Holloway blames Bosman ruling for Rooney saga

Blackpool manager Ian Holloway today blasted the football authorities for allowing the Wayne Rooney situation to happen.

Holloway believes the Bosman ruling of 1995, which allows players over the age of 24 to move for free at the end of their contracts, unfairly penalises clubs.

Manchester United manager Sir Alex Ferguson this week confirmed Rooney has told the club he will not sign a new contract, meaning he can walk away for nothing when his current deal expires in the summer of 2012.

An impassioned Holloway said: "I've got big problems with the people who are running football. I know the reasons I think the game is in trouble and you cannot have a Bosman ruling they've got at the moment.

"Manchester United have helped Wayne Rooney's career massively on and off the field. The manager, the club itself has invested in him. They bought him for massive amounts of money as a young man and they're helping him blossom into the player that he is.

"He's one of the best centre-forwards in the world. And if he sees his contract out he's going to be able to walk out of there for nothing. That's the people at the very top of the game's fault.

"Our rules were brilliant. If he was offered the same amount of money again, they could hold his registration and someone would have to pay the fair amount of money for him.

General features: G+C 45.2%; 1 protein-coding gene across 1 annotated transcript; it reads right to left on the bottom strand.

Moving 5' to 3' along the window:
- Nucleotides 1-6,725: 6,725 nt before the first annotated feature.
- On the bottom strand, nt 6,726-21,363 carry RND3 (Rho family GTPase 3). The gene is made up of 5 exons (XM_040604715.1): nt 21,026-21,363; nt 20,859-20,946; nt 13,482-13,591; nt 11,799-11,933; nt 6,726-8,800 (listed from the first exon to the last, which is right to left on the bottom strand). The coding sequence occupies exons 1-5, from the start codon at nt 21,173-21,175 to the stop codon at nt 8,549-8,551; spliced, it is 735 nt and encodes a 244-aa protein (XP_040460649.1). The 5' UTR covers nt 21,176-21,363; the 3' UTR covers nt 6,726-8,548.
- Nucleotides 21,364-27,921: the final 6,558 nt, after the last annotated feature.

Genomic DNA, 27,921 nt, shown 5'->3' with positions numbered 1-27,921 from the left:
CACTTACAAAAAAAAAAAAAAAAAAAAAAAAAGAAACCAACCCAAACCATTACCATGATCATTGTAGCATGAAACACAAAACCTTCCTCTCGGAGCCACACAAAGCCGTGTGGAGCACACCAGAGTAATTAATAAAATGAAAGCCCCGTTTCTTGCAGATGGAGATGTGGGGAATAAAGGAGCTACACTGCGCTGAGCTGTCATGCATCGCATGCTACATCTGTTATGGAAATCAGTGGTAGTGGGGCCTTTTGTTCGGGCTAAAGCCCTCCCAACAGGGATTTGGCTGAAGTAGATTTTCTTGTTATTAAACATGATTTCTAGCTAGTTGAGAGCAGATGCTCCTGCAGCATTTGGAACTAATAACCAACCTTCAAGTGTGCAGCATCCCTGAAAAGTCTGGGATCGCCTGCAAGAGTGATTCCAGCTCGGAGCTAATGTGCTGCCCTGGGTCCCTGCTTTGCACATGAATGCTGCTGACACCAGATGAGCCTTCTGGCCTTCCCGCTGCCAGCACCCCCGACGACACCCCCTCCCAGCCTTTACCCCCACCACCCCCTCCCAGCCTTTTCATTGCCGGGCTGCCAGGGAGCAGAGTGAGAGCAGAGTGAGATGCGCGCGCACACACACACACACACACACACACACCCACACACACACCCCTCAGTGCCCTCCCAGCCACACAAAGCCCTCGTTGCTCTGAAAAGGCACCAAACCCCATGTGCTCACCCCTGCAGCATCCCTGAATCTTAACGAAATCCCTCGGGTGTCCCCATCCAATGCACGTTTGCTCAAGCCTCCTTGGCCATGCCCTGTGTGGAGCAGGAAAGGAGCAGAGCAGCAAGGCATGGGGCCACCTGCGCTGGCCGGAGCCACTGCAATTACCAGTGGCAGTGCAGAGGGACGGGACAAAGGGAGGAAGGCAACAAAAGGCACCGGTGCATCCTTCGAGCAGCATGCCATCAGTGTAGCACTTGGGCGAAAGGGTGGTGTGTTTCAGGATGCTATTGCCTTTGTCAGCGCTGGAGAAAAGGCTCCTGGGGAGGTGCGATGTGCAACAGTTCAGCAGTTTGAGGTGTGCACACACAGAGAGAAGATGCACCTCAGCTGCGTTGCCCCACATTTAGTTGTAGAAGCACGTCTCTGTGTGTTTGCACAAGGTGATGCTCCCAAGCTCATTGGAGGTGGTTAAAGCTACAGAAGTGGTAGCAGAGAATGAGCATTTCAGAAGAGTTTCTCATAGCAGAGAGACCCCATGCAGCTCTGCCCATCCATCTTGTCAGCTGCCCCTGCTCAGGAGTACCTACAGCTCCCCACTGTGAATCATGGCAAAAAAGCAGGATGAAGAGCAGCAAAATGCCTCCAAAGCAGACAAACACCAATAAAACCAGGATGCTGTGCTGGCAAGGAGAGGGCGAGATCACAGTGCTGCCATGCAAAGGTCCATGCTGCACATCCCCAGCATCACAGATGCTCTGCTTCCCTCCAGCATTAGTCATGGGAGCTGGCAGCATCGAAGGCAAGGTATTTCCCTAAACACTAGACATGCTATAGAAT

"Just because you're 24, what on earth has that got to do with it? It's just ludicrous. They have the power to change this straight away.

"What if he sits there for 18 months, throws tantrums, doesn't try, doesn't play, and someone's already said to him, 'We'll take you and we'll pay you some of that money we should have paid Manchester United because you can walk out on a free'?

"Do you want to sign a person like that? Do you want to play for a club that says that to you? How do we know it hasn't already happened? The game is wrong. The people in charge of the game are wrong. They are so wrong this is frightening.

"If Alex Ferguson is being bullied by a player and his agent, how wrong is the game? When are you (FIFA and UEFA) going to listen to the people who are involved in the game?

"They say it's not fair on the player. Rubbish. The player has had his wages every week. They bought him, they worked with him, he belongs to them. It's so obvious. The world should change if it's wrong and football should look at itself.

"I'm looking at Alex Ferguson and thinking: 'What a magnificent manager. How can he handle this?' How he feels about Manchester United, how proud he is. Yet Wayne Rooney or his agent can now manufacture a situation like this."

It was Holloway's second rant about the rules of the game in a week after the Tangerines boss used his post-match press conference on Sunday to call for the introduction of video technology.

Holloway, who was serving a touchline ban and watched the game from the stand, was unhappy with a number of decisions in the 3-2 defeat by Manchester City that went against his side.

But the former Leicester and QPR chief praised Phil Dowd after revealing the referee had phoned him on Monday to discuss the decisions involved.

"The conversation I had with him, I've got so much respect for him now," said Holloway.

"But, at the time, it's affected the result. I'm not against them (referees), I'm against the people who are deciding they're not allowed to use the technology."

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